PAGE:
Crashing Stock Markets Can Provide Opportunity For Longer Term Gains. But Do You


Sir John Templeton was a twentieth century American-born British investor, banker and fund manager. He entered the mutual fund market and created the Templeton Growth Fund, which averaged growth over 15 percent per year for 38 years. He once said, “To buy when others are despondently selling and to sell when others are avidly buying requires the greatest fortitude.” Warren Buffett also once said that it is wise for investors to be “fearful when others are greedy, and greedy when others are fearful.”

Easier said than done, I hear you say. How do you keep your head around you when everyone is losing theirs? Thinking contrarian has always been a great strategy and one which I have employed extensively over the years. Naturally, to be honest. Thinking differently to the crowd requires patience, discipline, and very little emotion. These are traits that sometimes have to be wired (or indeed forced) into your brain. Especially when you are losing money. Considering every asset class is down, it will pay to be less emotional, have endless patience and more discipline than ever. Testing times with investing. For all of us. Including myself. But I’ve been here before.

Way back in early 2009, and the last really terrible market in my 35 years of financial memory, the world was imploding. Through 2007-2009, what was known as the “‘financial crisis” actually began years earlier with cheap credit that fueled a housing bubble, which consequently collapsed – costing people jobs, savings, and their homes. Big institutions like Bear Stearns and Lehman Brothers, known for their risk-taking, also collapsed as they held onto large positions in subprime and other lower-rated mortgage tranches when securitizing the underlying mortgages which people just couldn’t pay anymore and started to default on. Stock markets were getting hit.

The two-month period from January 1-February 27, 2009 represented the worst start to a year in the history of the S&P 500, with a drop of nearly 19 percent. By March 2, the Dow had dropped more than 50 percent from its October 2007 high. The decline has been compared to that of the 1929 Great Depression, which was 53 percent between September 1929 and March 1931. It was a mess.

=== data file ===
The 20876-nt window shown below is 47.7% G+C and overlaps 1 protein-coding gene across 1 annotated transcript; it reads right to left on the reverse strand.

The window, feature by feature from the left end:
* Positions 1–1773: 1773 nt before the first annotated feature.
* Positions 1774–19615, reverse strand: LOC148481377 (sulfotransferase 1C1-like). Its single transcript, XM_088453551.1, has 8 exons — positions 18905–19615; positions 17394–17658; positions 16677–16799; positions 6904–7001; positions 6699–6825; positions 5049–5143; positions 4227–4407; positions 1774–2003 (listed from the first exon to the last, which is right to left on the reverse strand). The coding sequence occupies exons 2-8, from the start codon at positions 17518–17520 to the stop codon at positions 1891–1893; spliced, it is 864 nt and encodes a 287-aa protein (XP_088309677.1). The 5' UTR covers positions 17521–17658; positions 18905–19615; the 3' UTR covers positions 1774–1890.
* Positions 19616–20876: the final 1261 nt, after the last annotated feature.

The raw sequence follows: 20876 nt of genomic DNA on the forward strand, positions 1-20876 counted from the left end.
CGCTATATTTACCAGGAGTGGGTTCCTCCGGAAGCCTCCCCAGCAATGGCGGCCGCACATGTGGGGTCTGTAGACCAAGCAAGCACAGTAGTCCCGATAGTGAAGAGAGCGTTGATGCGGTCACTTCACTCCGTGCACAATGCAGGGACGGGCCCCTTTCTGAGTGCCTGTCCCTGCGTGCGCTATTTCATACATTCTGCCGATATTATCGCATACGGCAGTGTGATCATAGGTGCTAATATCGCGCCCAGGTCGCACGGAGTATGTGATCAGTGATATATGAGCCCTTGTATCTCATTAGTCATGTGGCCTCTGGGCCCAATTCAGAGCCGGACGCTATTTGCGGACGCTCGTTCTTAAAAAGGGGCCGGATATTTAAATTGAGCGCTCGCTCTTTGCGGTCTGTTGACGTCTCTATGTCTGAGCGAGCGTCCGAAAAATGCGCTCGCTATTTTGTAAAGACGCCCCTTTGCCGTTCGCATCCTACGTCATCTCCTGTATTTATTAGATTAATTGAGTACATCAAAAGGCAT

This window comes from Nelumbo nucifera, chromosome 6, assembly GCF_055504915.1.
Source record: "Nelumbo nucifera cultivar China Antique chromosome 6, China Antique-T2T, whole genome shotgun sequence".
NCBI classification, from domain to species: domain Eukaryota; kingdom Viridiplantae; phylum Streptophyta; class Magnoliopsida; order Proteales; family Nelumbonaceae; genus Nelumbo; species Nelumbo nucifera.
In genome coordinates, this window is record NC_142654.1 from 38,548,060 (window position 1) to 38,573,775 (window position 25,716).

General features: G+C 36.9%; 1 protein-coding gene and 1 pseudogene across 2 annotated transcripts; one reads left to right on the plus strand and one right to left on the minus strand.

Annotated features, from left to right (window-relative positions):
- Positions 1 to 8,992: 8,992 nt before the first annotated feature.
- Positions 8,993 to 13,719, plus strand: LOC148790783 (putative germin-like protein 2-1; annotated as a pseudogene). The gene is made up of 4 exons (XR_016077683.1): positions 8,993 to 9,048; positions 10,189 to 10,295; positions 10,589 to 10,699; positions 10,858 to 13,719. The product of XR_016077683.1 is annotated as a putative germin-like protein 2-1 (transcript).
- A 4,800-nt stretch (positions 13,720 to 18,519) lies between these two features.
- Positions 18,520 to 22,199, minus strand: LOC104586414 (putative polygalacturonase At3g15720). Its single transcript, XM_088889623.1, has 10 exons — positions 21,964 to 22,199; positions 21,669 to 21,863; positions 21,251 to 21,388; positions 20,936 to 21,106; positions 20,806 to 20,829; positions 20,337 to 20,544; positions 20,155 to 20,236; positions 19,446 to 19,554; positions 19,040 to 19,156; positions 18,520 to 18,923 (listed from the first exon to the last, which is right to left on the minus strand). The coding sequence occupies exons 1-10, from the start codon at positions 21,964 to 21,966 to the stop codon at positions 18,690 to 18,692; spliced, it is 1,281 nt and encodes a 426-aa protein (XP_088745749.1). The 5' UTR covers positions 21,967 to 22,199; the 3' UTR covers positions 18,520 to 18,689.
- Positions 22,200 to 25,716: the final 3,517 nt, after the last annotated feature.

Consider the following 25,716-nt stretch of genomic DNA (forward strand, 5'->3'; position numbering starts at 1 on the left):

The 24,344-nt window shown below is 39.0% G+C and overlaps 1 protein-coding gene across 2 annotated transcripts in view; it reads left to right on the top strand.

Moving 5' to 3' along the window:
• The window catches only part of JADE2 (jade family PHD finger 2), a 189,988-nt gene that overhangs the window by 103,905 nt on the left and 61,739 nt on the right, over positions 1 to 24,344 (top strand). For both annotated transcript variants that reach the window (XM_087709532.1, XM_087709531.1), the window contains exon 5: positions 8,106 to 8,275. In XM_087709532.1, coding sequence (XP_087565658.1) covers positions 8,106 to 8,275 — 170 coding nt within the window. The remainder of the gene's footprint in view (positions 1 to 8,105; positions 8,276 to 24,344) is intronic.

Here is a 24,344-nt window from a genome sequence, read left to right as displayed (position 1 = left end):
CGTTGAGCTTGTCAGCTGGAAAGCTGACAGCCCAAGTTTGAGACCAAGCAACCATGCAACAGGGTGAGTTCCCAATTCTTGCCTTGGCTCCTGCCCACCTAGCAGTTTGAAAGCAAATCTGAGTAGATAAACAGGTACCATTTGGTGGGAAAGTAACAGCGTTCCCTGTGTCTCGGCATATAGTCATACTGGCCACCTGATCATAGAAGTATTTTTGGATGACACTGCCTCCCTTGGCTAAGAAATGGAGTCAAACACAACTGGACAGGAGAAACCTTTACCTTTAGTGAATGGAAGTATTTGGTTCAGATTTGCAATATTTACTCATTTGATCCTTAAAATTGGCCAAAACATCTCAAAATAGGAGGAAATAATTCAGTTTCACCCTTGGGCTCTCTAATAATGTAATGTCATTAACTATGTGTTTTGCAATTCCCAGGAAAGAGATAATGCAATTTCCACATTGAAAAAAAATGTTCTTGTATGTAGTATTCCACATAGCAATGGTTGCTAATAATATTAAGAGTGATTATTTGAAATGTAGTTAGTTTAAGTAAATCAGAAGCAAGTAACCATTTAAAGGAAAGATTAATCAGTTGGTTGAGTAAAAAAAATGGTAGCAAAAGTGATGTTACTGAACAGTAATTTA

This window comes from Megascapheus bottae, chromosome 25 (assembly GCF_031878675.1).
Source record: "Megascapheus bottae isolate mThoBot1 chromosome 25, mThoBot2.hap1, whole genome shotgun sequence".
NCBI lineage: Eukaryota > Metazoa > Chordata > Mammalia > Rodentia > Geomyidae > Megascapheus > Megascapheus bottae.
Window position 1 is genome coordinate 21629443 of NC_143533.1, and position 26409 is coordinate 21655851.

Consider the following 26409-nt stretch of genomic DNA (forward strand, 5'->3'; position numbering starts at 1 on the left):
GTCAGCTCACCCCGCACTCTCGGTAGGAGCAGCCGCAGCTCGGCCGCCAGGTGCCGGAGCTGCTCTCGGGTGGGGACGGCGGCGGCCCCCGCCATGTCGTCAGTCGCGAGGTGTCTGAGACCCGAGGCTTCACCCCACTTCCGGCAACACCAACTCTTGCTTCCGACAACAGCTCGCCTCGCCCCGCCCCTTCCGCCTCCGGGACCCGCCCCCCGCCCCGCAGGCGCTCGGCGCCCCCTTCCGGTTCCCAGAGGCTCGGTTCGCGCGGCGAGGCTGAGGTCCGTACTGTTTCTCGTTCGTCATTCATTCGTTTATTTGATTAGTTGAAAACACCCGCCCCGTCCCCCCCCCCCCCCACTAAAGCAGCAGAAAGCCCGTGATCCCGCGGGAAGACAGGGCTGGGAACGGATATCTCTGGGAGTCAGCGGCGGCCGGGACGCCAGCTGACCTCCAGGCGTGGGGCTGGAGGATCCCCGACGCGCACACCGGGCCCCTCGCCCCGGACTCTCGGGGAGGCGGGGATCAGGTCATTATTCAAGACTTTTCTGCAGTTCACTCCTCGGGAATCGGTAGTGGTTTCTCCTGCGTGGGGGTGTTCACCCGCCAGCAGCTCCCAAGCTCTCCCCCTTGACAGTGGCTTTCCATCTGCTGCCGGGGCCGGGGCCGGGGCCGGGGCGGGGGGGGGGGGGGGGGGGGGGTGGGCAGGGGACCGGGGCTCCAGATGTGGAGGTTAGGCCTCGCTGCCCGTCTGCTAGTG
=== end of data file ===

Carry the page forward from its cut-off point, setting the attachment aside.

Be Contrarian

I’ve always had a contrarian head about me. I’ve never been the mainstream and consequently I never get involved in fads or trends (sometimes to my detriment), but in March 2009, I had been watching the markets collapsing and felt that this had to end at some point. I needed a trigger and it was something out of nowhere which proved to be one. Stocks were getting cheap and I had the benefit of some smart analysts around me to help with valuations. It appeared that some of the great companies were selling for a lot lower than they were actually worth. The economy was in full-blown recession. Bankers and banks were blamed for taking big bonuses and sucking the consumer dry. The world was in turmoil. The markets had not seen anything like this since the September 11 attacks. Unemployment reached 10 percent. About 4 million Americans lost their homes to foreclosures, which were up 81 percent in 2008 and 225 percent compared to 2006. News couldn’t have been worse. The question for me was, where does this end?

I was reading Barron’s newspaper one Saturday morning in March 2009 and I opened the front page. I cannot remember specifically the title of the article, but it was a piece speaking about the turmoil in markets. The whole paper was full of bad news, in fact. I remember one distinct line that said, “…the small investor is selling.” A lightbulb went on. I knew from experience (and particularly the experience of the dot com bubble in 2000) that the small investor is always the last to get in and the last to get out. This was the opportunity I had been waiting for. I identified what I wanted to buy on my watchlist and ranked them 1-10, 1 being my highest conviction. On a separate note which we wont dig on the details, I went to the wife and asked about remortgaging the house to invest in stocks as this was an opportunity of a lifetime. I received a quick “no,” so that was the end of that. Anyway, on the following Monday, I was filling my boots with stocks that I believed were worth at least 100 percent more than what I was paying. Many of them…



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